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Project Saturn

Saturn Installation and Operations Manual (version 0.1):
Saturn is an embedded platform that creates a Network Attached Storage (NAS) device from any modern x86 computer and without specialist hardware.

Saturn is built on GlusterFS which caters for most standard RAID-like configurations (distributed, redundant and striped storage models), as well as supporting network-based asynchronous file replication to enable more common enterprise storage network (multi-box, multi-rack, multi-site) configurations. Beneath GlusterFS, Saturn is a portable Linux distribution produced by Midnight Code.

This manual is a guide to assist people with the assembly, configuration and operation of a Midnight Code Saturn storage appliance. The manual has been designed so that it can be read from start to finish to build a capability from infrastructure to service, or it can be used as a ready reference to seek out targeted information, by concept.
Access: /papers/Saturn Manual - Midnight Code - v0.1.pdf

Project Pluto

Understanding the Belkin extended firmware for OpenWRT development:
In this paper the Belkin F5D7230-4 is explored for its availability as a fully integrated wireless firewall router and VPN end-point. This work must be done in order to achieve a best-practice security solution in the Small Office / Home Office (SOHO) price-point. Where, while almost all of the casual risks are equivalent to those experienced by large enterprise, no mitigation technologies are available at an appropriate cost. By collating a mass of publicly available information, the paper concludes by providing a root shell into the device, and a number of Linux-based reports on the hardware make-up of the router. It is hoped that this information can be used to adapt the OpenWRT embedded Linux distribution, for this Belkin router.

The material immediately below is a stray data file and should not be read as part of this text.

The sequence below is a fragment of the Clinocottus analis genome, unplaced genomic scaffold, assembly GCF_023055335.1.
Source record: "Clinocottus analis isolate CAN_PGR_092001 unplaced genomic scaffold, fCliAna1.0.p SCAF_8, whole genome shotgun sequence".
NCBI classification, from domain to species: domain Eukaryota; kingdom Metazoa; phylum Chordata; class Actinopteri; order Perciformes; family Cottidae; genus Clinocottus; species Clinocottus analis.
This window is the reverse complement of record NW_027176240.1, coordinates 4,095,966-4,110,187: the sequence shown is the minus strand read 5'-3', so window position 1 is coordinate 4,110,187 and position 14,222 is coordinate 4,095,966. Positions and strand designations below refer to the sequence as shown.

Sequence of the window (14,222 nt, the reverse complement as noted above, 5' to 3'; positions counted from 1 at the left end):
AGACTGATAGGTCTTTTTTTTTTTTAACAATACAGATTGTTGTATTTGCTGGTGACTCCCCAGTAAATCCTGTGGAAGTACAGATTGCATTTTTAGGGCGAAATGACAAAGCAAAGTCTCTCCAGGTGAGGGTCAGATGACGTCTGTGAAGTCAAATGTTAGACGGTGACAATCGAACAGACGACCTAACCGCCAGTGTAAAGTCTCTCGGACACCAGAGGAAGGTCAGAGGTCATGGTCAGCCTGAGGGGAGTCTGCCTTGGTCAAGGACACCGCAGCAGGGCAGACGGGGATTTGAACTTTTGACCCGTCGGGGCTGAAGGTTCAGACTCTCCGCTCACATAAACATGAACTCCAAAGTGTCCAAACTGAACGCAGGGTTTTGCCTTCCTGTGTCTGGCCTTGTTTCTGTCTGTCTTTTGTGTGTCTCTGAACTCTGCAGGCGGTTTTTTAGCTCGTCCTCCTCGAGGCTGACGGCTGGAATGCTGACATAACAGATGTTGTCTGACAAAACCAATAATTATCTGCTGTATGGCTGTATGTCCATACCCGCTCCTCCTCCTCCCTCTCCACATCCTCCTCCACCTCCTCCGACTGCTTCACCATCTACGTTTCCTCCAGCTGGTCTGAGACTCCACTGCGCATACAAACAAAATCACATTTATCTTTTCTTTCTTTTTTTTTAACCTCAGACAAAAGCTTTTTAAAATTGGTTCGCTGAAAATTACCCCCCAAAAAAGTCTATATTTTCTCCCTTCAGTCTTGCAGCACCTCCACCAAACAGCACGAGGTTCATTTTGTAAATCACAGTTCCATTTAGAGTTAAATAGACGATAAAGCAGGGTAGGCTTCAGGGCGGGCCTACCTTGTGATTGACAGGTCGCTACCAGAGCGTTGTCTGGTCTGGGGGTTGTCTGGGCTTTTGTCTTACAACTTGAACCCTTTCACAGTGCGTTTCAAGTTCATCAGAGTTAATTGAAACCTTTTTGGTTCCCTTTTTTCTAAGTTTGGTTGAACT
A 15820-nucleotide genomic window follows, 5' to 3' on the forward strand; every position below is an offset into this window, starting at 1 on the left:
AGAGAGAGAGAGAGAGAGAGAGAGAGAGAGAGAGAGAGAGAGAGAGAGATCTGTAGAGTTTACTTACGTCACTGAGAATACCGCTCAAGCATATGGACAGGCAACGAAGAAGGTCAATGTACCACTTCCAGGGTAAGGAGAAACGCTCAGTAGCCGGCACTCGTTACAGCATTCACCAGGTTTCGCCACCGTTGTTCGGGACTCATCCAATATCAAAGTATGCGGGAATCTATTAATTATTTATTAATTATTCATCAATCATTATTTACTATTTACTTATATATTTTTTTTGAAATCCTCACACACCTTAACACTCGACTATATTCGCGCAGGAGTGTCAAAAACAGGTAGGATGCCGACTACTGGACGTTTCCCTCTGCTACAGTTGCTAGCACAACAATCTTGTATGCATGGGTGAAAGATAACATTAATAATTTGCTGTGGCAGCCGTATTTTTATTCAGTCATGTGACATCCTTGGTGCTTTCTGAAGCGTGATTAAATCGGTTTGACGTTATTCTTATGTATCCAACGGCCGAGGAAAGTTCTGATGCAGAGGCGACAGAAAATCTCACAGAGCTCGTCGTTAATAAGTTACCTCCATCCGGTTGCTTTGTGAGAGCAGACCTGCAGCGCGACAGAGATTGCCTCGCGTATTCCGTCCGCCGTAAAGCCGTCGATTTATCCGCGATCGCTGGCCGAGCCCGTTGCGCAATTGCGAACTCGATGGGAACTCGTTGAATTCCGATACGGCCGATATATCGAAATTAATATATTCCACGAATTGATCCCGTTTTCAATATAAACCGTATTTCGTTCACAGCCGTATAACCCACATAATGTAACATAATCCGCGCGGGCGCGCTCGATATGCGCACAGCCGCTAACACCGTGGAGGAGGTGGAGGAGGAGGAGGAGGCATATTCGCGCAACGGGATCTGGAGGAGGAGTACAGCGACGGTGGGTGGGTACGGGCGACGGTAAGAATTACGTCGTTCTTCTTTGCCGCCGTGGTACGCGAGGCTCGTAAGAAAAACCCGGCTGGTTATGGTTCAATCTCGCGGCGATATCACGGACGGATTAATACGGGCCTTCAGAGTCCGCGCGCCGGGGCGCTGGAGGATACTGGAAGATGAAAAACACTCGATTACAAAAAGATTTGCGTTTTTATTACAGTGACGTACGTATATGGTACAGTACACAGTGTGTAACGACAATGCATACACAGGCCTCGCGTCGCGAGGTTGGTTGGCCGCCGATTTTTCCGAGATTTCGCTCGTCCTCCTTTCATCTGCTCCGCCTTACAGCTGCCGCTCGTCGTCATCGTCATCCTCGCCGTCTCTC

Access: /papers/OpenWRT on the Belkin F5D7230-4.pdf

Attaining console access via the native Belkin serial port for OpenWRT development:
By collating a mass of publicly available information, and experimenting with a single unit, the paper concludes by providing a physical console into the device, providing local root user level access, and a schematic diagram for a solder-less project that will allow individuals to try this experiment for themselves. It is hoped that this information can be used to debug open source firmware and to then adapt the OpenWRT, and Sveasoft, embedded Linux distributions for this Belkin router.
Access: /papers/OpenWRT on the Belkin F5D7230-4 - Serial Console.pdf